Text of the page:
Three Chilcotts, one university
For one year only, there is an unusual sibling trio at Liberty University. Their names are Andrew, Trey and Lizzy Chilcott, and they are all resident assistants (RA).
“Three siblings, who from youngest to oldest are six years apart, happen to be at school at the same time and all end up in the same role,” Andrew Chilcott said. “It’s kind of unique.”
Andrew, a graduate student, was the first to take up the RA mantle five and a half years ago. His younger brother and sister followed much later.
“Well, they’ve always wanted to be like me, so…” Andrew Chilcott said, grinning.
Lizzy groaned, then gave her own, more serious, answer.
“I don’t think any of us did it because the other (sibling) had done it,” Lizzy Chilcott said. “I didn’t do it just because Andrew and Trey had done it; I don’t think Trey did it just because Andrew had done it. We all had our separate situations, and we all had that desire.”
Andrew Chilcott agreed, saying that the three of them had taken different paths to the role and had each come at their own pace. Even now, though they get along well, the siblings move in different friend groups and do not see each other that often.
“We all came to it through very different circumstances, and I think that shows that we didn’t do it for the name of it; we didn’t do it to try to be the same,” Andrew Chilcott said. “Individually we all saw opportunities there to serve.”
During his first two years at Liberty, Trey Chilcott would never have thought that he would become an RA. The responsibility looked intimidating. His siblings’ paths, however, made perfect sense.
“With the other two it doesn’t come as a surprise that they are RAs because they are both very much leaders,” Trey Chilcott said. “Even when my sister was a freshman, I could see her being an RA in the future. And my brother has just always been that way, a spiritual leader.”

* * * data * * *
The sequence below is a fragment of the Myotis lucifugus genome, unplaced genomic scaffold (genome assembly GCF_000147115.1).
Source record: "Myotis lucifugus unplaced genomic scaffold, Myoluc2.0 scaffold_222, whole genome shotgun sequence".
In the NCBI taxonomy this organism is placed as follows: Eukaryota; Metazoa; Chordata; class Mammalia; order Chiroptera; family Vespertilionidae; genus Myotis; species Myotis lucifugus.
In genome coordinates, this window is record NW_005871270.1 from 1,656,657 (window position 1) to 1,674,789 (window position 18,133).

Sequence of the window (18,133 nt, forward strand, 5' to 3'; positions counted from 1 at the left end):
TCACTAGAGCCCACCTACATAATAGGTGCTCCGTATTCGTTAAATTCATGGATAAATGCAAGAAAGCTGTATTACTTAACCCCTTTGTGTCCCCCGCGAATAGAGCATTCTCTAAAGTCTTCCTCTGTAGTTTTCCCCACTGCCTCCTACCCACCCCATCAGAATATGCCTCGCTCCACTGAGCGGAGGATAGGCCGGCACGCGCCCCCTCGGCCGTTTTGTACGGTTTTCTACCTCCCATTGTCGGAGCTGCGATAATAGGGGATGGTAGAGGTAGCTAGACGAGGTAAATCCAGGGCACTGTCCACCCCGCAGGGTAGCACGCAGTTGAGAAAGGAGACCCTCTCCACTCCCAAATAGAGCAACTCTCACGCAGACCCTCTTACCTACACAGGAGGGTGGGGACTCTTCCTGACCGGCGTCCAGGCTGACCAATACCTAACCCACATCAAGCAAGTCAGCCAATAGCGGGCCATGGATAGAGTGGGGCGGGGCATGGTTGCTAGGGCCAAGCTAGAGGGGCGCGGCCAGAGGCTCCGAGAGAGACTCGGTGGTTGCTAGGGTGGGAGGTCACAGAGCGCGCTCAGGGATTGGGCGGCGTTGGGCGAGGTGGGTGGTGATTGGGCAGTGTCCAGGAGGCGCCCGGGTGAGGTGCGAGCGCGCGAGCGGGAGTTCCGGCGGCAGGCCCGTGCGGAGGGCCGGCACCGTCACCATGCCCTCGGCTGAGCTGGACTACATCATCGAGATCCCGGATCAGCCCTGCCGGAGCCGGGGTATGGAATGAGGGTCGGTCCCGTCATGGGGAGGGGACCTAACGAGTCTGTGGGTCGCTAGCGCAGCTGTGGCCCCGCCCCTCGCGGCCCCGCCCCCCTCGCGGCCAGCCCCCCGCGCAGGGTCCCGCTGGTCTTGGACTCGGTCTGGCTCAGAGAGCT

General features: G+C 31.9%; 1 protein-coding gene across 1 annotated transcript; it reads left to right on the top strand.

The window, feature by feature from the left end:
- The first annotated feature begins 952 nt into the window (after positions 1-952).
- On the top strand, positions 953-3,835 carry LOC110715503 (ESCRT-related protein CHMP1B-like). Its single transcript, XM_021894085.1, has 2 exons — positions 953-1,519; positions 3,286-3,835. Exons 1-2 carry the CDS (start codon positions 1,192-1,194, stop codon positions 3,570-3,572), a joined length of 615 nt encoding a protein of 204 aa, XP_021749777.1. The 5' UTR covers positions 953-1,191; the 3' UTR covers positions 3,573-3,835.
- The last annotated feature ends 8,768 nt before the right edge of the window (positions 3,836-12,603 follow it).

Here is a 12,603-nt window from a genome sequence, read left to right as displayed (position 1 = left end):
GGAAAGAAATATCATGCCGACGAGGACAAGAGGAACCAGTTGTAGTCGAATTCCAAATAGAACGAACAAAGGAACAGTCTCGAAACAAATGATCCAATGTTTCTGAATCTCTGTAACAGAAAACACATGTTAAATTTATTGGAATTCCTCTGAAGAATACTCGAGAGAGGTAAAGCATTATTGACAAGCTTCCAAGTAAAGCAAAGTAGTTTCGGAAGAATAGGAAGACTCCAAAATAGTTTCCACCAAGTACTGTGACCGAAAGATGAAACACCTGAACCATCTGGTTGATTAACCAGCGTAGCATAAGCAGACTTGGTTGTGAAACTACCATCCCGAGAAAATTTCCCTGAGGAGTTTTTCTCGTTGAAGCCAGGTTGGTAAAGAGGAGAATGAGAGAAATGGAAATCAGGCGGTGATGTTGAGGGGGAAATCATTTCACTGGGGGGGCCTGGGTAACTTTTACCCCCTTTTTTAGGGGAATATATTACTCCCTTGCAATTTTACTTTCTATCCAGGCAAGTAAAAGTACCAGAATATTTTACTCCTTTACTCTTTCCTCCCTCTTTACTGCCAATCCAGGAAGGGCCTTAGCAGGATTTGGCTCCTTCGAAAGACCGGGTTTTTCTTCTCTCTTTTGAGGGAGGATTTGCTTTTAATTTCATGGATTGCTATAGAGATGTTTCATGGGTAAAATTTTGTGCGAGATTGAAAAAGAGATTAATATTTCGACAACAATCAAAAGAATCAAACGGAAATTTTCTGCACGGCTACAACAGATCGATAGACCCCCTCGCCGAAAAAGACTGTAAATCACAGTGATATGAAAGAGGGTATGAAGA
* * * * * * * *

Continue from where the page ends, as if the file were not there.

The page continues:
Trey Chilcott was encouraged to try for the position anyway and ended up loving it. He especially loves getting to know people from multitude of backgrounds and he appreciates how his role forces him to be intentional about it. He plans to continue in similar mentorship roles throughout his career, whether in teaching, coaching or youth ministry.
His brother, too, is contemplating life after graduation.
“My experience at Liberty has almost always been as an RA,” Andrew Chilcott said. “I don’t know what I’d do with my time (otherwise). It’s just normal to have to do room checks and convo checks and get woken up at 3 a.m. to deal with the cops and some event going on. That’s just normal life now.”
All three Chilcotts are graduating together next May. Andrew will receive his master’s degree and Trey and Lizzy (fifth and third-year seniors, respectively) their bachelor’s.
Lizzy Chilcott called herself a “baby RA” as she is only a month into her new position, but she values the chance to minister to the girls in her care. Andrew, too, views being a resident assistant as a ministry, but he stresses that it is not a unique one.
“Being an RA … shouldn’t be anything that a believer shouldn’t be doing anyway,” Andrew Chilcott said. “Disciplining in love, taking care of one another as brothers or sisters, lending wise council, being a helping hand when someone’s down or needs someone to lean on: they’re all things that I think people view as a role, but I don’t see it as a role so much as just a structuring of what I do as a believer anyway. So, when I leave RA, I’m going to be doing the same things.”